DOE Spokesperson Says Maintenance Issues Are Addressed Immediately

NEW YORK (CBSNewYork) – A city union is using language from the city’s own inspections to detail what it calls decaying schools in the poorest neighborhoods.

A cleaner at P.S. 202 in East New York said a slop sink in the school has been clogged for six months and it now emits a rotten odor.

The worker said when he complains to school officials, they tell him it’ll be fixed next week.

“Next week comes and nothing has been done,” he told 1010 WINS’ Carol D’Auria.

It’s an example of the decrepit school building conditions cited by his union, SEIU 32BJ.

LINK: Read The Union Report (pdf)

Union president Hector Figueroa said the Bloomberg administration is to blame.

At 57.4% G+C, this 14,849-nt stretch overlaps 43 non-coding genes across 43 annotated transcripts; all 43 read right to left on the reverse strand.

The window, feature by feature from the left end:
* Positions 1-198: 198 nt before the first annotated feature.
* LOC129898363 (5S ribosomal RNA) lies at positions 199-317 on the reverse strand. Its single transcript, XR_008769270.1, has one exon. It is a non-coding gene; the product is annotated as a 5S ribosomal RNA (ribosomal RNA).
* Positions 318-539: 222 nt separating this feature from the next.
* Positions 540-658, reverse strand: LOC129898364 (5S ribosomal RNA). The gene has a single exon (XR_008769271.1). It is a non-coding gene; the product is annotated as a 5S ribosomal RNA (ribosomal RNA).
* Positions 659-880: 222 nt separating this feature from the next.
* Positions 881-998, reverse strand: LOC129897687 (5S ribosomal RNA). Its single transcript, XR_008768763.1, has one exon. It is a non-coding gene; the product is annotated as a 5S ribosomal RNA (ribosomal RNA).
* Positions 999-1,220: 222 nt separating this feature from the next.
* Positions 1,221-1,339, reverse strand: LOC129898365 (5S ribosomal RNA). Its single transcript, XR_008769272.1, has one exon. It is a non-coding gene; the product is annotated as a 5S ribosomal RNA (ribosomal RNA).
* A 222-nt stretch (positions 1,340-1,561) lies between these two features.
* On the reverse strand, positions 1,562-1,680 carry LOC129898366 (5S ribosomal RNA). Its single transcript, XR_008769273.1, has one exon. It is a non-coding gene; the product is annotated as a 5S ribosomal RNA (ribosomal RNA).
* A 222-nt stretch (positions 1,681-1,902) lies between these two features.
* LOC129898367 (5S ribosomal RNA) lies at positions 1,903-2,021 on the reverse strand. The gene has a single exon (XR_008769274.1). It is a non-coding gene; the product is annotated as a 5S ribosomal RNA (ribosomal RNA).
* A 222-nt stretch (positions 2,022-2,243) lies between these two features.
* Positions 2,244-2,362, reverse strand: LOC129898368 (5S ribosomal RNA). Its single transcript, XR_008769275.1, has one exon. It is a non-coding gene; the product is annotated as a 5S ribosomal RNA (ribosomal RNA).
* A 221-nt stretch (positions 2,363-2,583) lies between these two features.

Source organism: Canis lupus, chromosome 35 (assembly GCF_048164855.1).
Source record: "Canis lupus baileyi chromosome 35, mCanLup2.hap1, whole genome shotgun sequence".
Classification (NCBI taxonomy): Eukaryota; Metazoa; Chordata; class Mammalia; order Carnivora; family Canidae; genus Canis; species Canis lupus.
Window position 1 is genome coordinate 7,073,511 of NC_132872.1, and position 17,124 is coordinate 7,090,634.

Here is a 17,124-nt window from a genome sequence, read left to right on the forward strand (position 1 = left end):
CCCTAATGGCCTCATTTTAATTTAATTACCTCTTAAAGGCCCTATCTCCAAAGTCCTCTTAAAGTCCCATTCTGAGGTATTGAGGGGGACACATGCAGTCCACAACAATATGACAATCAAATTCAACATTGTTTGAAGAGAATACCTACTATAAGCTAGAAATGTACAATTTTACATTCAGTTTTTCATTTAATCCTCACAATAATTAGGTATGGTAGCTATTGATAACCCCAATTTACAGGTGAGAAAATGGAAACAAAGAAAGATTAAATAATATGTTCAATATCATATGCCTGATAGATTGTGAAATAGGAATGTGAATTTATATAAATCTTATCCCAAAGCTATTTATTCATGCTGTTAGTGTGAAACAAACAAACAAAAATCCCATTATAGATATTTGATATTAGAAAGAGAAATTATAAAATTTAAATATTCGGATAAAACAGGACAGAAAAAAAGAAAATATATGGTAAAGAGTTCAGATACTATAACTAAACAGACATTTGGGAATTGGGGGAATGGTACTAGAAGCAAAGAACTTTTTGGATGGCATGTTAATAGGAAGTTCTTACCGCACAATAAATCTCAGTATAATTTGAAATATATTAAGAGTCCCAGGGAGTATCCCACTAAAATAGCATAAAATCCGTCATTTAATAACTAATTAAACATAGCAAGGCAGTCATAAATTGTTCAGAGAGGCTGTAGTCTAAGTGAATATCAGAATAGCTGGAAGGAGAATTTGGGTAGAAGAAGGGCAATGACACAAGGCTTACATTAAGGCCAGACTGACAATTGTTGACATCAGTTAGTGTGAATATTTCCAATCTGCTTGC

“Year after year, the budgets allocated to maintenance have been cut and the conditions compromise our children’s education,” he told D’Auria.

Union members, education advocates and city councilmembers announced the findings of the report outside New York City Department of Education headquarters in Lower Manhattan.

“Our schools in the outer boroughs, in the poor neighborhoods where largely minorities live are being short-changed by this administration,” Figueroa added.

The union claims there are 1,000 fewer maintenance workers than when Mayor Bloomberg first took office.

“If my toilet wasn’t working, if PCBs were in my house and someone came into my house, they would take my children away and label me a bad parent,” Zakiyah Ansari with the Alliance for Public Education told reporters including WCBS 880’s Paul Murnane.

But a DOE spokeswoman said serious maintenance complaints are addressed immediately and non-critical complaints are prioritized.

The spokeswoman added the city is spending more tha $3 billion in building improvements under its capital plan.

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